Which Hammer Type Should I Buy? A Pro’s Guide to Hammers
Whether you are pounding or pulling nails, hammers are needed in every toolbox. Hammers serve many more uses than just pounding nails and just like any other tool, buying the right hammer can make your life easier and help your project turn out better. So which hammer type should you use?
In order to choose the right hammer, we need to better understand the various types of hammers and their uses. There is a large variety of handle materials available and the price varies greatly too. There’s a difference between a regular hammer and a framing hammer for example.
Once you have narrowed it down to the type of hammer you need, next pick them up and hold them in your hand, if they feel balanced, comfortable and are inside your budget, then it is likely a safe purchase. The hammer is one of the oldest tools known to man, so it is pretty hard to find one that doesn’t work!
Which Hammer Type Should I Buy?
The Tack Hammer is a lightweight hammer that has a magnetized face on one side to help in starting tacks and small nails without having to hold on to them. This type of hammer is traditionally used for attaching upholstery fabric to furniture frames.
A Finish Hammer is normally lightweight and designed with a smooth face to minimize marring the surface of the workpiece. Designed to drive only small finish nails and tacks in to trim and small wood projects, these hammer heads usually weigh between 10 to 14 ounces.
Nail Hammers are your most common type of hammer because of its universal size. These types of hammers look like a finish hammer but are a little larger with the heads weighing between 14 to 20 ounces and with faces that are normally smooth. These hammers are useful for driving and pulling nails or prying up wood.
Framing Hammers are designed with a heavy head and a long handle to maximize the nail driving power. The face of the hammer is usually textured or waffled to give a more positive contact between the nail head and the hammer’s face. The heads of these hammers weight anywhere from 18 to 28 ounces. A great example is the Powerstrike framing hammer. You can even get a Stiletto titanium hammer for a lighter weight tool that hits just as hard. A titanium hammer may even be healthier for you.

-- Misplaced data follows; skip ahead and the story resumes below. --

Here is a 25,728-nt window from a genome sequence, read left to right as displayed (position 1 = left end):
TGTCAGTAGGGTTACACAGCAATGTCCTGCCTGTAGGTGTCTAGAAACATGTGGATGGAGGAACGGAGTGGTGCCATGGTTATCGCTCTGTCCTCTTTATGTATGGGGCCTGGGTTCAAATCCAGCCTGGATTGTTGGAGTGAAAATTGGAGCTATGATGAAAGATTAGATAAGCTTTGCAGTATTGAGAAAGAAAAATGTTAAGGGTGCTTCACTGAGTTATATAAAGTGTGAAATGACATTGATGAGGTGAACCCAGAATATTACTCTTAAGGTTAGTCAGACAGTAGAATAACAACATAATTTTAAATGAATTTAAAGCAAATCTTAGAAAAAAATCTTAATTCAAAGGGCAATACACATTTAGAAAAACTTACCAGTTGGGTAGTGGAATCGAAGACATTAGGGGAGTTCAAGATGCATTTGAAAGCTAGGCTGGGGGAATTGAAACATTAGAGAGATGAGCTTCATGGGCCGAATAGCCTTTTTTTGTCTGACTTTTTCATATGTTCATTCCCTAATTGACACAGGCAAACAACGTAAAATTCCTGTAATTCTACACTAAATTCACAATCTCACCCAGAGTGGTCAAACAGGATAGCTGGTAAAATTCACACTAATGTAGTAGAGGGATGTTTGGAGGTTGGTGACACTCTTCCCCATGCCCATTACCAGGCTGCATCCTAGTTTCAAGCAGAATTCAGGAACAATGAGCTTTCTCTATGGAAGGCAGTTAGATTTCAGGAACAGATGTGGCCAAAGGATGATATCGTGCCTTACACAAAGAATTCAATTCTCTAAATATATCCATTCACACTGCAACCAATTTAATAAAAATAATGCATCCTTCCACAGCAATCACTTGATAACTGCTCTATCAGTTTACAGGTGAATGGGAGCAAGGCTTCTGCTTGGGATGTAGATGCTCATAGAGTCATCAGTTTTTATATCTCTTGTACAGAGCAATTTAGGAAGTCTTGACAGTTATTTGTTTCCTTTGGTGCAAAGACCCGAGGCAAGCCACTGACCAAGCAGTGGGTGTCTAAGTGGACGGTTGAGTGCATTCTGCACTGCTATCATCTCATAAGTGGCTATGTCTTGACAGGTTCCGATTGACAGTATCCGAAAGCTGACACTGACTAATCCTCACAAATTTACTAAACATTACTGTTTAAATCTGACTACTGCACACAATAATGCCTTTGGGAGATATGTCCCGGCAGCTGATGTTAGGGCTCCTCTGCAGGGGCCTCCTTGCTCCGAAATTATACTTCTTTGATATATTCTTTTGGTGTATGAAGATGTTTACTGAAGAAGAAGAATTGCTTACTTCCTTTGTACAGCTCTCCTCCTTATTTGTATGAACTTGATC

Ball Pein Hammer
Ball Pein Hammers usually are for heavy-duty jobs that are inappropriate for standard nail hammers or for jobs that a mechanic might have when driving out pins or setting rivets. These types of hammers feature a rounded ball on one end which is good for shaping and a flat peen on the other end for pounding. The head weight on these hammers can vary from as little as 6 ounces to over 30 ounces depending on the use.
Mallets or Soft-face hammers feature plastic, rubber, soft metal or wood pounding faces that can be used for driving chisels or applying force to delicate surfaces. The appearance of these hammers can vary greatly depending on the manufacture and the final use.
Dead Blow Hammer
A Dead Blow Hammer is a special type of mallet that is useful in minimizing damage to the struck surface and in controlling striking force with little bounce back from the striking surface. The head of these hammers are usually hollow and filled with sand or heavy metal shot which helps to absorb the impact of a blow and reduces the bounce-back.
Sledgehammers are heavy-duty, two-handed hammers used mostly for demolition and driving stakes. They usually consist of a large, heavy metal head that is attached to a long handle. The sledgehammer can apply more strike force than other hammers due to its large size.
So this one won’t actually help you get any physical work done. However, if you long for the 80’s and 90’s, it might just make the hours pass by more quickly.
The hammer type you use will be in part determined by the work that you will be doing. You won’t use a tack hammer to demolish a wall in just the same way, you can’t use a sledgehammer to pound in a finish nail. Keep in mind when choosing a hammer to make sure it fits your hands and that it feels balanced.
Editor’s Note: This article originally published on January 19, 2009.